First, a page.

Then there are their parents. Mother's, newly post partum, who have found themselves parked in the NICU beside an isolette instead of resting in their hospital rooms having guests fuss over their new baby. Mothers who are pumping breastmilk every 2 hours and bringing it to the NICU so it can be given to their baby via naso-gastric feedings, rather then nursing in that glider rocker in their nursery at home. There are mothers and fathers sleeping on cots and pull out chairs in waiting rooms and at bedsides, while they wait to hear how their child did in surgery. There are parents who finally leave the hospital, babyless and broken hearted, like we did.

And I can help. In some small way, we can help them.

Our donation, no matter how small, can do good. Last year we had a charity Stella & Dot trunk show, just like the one we're doing this year, and we raised appx. $800 for the NICU. We took that money and we had two beautiful custom rocking chairs for them. And at this very moment, some new mother is being handed her baby for it's first feeding at the breast, some dad may be getting his very first cuddle with his baby, maybe their sleeping in one of our chairs at night while they hold their bedside vigil.

Our chairs helped. Our intentions helped. Our loss has helped, and therefore has become more then just a painful experience to us, but something more. We can see it now as part of a grander plan, we can see now that we are, and Everett was, part of a complicated weaving of lives knit together. We can't see how it all fits together, but we know it does.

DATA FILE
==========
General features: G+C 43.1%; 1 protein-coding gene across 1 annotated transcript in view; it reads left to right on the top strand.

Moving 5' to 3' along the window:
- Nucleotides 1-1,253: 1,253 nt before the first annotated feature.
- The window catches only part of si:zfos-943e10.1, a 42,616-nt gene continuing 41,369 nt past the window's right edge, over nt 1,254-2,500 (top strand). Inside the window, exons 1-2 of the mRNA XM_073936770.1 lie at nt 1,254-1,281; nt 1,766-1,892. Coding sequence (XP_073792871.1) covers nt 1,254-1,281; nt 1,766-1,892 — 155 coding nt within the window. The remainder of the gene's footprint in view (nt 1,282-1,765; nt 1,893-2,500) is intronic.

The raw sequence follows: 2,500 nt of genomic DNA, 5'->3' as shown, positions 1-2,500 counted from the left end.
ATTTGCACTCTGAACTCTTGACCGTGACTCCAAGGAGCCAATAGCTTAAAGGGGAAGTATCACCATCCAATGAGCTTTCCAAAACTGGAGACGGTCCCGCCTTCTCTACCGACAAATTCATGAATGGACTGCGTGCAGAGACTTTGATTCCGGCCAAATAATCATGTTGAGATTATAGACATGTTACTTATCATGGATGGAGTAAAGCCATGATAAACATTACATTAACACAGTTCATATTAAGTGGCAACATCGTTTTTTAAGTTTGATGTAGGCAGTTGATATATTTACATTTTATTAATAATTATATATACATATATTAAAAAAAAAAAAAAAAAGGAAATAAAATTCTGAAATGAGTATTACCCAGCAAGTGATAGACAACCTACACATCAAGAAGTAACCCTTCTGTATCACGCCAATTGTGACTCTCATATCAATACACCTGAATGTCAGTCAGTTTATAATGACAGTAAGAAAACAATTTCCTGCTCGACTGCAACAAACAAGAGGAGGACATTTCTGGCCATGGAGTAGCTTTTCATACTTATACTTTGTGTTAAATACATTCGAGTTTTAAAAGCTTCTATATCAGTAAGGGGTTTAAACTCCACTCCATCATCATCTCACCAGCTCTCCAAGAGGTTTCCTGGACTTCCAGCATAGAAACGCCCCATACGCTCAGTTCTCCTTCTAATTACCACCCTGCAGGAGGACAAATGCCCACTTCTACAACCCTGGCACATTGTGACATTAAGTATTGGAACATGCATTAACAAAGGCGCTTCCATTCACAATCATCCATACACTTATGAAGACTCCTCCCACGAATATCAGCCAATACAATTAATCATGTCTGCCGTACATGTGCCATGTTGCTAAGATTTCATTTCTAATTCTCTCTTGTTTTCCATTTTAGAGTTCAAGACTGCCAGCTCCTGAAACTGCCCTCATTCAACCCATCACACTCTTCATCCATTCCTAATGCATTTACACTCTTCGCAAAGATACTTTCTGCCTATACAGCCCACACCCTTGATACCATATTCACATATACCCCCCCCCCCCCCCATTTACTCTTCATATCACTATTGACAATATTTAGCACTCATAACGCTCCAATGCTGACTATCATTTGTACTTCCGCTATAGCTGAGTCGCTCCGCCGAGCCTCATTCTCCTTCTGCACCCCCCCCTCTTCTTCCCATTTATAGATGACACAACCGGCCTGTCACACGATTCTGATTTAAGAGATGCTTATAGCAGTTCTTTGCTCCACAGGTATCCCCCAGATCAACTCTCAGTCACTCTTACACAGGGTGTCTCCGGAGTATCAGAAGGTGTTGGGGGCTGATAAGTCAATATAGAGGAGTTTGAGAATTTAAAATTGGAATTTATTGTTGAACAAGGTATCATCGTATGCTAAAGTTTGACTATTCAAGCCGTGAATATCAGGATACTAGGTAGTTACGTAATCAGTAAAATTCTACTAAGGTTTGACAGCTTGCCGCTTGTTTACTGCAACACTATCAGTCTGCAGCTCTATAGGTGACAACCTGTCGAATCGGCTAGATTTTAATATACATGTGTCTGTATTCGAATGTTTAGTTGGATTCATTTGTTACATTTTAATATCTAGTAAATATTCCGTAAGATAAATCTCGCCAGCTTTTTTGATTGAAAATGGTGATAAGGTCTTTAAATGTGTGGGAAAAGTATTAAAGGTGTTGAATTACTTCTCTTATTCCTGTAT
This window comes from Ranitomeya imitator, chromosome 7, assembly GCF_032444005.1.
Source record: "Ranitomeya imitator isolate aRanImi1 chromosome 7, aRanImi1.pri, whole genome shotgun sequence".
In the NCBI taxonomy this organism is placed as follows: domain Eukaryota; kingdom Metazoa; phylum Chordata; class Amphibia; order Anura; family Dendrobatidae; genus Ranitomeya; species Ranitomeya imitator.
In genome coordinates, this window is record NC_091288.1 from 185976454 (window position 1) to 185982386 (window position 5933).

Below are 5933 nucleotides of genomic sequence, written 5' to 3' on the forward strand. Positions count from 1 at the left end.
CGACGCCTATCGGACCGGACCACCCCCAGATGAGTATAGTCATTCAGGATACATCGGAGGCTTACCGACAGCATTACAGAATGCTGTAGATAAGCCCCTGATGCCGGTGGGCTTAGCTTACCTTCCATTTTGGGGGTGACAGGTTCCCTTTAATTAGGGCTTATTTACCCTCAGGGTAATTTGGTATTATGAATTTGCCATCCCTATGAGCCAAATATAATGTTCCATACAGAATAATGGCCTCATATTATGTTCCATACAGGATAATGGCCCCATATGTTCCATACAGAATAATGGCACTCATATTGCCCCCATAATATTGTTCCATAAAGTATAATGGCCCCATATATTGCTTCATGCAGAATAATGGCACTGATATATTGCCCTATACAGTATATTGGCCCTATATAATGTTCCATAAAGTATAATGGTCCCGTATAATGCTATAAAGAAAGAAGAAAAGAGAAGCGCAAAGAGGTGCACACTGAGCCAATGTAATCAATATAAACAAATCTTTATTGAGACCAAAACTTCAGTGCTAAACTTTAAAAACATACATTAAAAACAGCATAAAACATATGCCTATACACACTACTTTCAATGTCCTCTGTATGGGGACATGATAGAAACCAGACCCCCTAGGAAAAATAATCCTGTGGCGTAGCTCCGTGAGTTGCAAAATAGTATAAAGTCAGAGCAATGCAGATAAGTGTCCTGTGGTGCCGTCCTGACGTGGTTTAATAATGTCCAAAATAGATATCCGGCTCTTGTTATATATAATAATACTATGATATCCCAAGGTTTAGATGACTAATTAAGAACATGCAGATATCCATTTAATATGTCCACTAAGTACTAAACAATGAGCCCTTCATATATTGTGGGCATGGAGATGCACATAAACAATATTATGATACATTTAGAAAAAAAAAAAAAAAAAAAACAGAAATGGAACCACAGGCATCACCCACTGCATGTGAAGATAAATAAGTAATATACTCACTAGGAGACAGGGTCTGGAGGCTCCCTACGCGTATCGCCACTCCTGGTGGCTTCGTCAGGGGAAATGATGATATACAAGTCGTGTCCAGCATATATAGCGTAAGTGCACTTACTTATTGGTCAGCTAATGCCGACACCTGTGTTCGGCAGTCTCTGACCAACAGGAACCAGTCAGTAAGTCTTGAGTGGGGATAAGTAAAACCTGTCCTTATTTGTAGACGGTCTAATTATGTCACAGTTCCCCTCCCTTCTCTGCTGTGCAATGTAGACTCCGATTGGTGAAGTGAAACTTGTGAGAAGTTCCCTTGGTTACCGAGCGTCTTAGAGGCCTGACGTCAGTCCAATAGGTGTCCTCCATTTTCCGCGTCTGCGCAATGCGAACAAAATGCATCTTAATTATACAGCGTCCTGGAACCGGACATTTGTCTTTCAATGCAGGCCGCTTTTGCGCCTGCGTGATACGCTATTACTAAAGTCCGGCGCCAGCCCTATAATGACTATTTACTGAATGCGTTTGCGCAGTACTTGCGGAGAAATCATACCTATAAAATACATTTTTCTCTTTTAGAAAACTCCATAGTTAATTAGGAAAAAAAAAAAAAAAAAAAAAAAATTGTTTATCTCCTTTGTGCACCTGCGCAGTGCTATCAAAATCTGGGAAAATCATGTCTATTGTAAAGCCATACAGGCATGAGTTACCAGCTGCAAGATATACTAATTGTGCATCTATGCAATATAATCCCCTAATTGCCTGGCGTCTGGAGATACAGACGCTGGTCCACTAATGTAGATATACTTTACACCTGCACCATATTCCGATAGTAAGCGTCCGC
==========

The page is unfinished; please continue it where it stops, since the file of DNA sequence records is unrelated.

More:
On June 18th we're fundraising again. Same format, because it was so successful last year. But I'm afraid. I'm worried we won't be successful again. I'm worried that people aren't being touched by Everett the way they were, I'm worried his memory, and his impact are fading out. I'm worried that I'm not doing my job as his mother and honoring him and his life the way I should. Because if people aren't moved and inspired by him, I am not doing my job right.

I'm praying God leads hearts to support us. I'm praying my backyard will be full of supporters on June 18th, and I'm praying we'll be able to help in some small way, parents and babies in the NICU, by giving a donation in Everett's honor.

It's what I have to do, in the name of love.